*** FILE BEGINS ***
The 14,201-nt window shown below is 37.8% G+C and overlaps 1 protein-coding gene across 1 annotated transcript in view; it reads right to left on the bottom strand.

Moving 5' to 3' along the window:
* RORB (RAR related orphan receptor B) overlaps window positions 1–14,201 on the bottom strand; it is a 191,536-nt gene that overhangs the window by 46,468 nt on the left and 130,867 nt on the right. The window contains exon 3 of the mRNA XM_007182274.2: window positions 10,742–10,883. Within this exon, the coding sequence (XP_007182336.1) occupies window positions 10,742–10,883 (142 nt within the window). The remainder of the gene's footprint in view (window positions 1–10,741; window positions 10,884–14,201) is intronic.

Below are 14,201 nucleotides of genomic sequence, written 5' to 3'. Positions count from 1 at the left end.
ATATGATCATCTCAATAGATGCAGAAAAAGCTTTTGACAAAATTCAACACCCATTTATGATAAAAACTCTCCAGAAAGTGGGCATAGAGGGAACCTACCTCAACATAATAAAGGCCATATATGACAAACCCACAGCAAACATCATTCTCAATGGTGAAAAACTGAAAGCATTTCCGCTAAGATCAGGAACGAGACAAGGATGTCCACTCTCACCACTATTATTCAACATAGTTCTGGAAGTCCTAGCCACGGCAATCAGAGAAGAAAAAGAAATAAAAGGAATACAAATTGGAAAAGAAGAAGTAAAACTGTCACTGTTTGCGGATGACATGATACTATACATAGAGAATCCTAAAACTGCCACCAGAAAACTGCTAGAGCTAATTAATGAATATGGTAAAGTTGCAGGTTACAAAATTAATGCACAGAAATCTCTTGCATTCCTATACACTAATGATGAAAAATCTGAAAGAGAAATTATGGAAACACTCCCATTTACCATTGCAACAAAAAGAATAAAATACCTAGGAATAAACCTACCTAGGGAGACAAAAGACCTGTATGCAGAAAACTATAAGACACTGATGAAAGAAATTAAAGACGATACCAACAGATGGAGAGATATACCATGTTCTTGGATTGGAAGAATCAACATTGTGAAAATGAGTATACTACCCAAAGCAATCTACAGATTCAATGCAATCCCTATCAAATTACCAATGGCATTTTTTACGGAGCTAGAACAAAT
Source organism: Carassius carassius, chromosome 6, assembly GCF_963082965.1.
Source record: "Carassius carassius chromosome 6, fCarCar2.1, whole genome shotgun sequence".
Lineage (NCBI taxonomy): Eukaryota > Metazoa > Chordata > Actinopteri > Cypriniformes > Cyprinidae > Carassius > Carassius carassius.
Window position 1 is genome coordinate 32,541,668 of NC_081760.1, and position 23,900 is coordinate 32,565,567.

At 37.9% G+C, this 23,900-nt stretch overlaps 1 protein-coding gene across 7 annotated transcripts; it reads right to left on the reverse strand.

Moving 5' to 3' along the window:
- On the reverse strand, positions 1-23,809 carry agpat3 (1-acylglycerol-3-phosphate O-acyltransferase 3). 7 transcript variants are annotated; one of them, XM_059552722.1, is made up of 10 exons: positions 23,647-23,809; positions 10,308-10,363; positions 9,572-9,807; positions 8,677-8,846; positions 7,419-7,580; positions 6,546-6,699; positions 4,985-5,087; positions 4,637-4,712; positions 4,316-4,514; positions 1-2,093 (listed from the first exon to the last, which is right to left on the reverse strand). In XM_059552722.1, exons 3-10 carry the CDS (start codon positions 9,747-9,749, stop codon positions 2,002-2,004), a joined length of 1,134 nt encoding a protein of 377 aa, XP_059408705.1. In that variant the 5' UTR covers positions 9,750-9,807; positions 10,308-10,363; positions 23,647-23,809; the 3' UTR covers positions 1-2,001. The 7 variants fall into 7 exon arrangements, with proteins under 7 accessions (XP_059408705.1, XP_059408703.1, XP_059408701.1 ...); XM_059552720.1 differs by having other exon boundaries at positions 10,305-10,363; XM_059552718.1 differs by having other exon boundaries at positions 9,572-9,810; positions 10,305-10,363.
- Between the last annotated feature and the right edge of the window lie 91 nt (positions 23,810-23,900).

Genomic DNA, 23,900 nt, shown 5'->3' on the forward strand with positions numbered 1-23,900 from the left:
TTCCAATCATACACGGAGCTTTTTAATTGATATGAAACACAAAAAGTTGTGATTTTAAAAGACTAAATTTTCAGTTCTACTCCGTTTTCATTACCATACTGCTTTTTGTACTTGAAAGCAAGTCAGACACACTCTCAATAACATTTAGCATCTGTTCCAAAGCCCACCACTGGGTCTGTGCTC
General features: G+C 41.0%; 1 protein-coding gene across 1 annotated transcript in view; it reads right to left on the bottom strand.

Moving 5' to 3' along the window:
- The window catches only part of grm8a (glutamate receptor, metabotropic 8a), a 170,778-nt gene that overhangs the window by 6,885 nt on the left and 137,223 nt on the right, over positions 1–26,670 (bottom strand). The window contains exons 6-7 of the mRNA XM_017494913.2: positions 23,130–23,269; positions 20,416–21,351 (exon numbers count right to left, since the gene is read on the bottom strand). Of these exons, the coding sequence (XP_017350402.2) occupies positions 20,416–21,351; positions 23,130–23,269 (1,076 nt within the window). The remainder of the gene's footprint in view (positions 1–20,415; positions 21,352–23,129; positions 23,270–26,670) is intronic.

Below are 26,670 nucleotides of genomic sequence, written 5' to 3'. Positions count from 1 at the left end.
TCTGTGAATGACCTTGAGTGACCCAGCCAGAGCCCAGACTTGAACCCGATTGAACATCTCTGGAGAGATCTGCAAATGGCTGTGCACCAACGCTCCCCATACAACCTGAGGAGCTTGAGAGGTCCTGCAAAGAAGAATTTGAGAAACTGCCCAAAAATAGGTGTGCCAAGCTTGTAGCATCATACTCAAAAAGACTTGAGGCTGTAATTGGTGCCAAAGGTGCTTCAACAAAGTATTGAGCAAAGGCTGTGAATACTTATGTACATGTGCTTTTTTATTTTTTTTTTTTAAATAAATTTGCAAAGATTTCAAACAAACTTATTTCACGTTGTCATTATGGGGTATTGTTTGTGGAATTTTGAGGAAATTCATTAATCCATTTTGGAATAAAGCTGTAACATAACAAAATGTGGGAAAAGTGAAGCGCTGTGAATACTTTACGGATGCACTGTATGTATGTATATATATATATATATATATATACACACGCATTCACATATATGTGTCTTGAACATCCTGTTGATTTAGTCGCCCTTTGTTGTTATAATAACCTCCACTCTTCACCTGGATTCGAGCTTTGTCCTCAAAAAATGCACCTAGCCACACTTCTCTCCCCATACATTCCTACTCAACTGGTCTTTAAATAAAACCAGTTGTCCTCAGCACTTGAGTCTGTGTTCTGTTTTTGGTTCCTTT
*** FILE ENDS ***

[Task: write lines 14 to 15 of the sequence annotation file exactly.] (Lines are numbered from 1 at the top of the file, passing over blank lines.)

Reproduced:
Genomic DNA, 23,900 nt, shown 5'->3' on the forward strand with positions numbered 1-23,900 from the left:
TTCCAATCATACACGGAGCTTTTTAATTGATATGAAACACAAAAAGTTGTGATTTTAAAAGACTAAATTTTCAGTTCTACTCCGTTTTCATTACCATACTGCTTTTTGTACTTGAAAGCAAGTCAGACACACTCTCAATAACATTTAGCATCTGTTCCAAAGCCCACCACTGGGTCTGTGCTC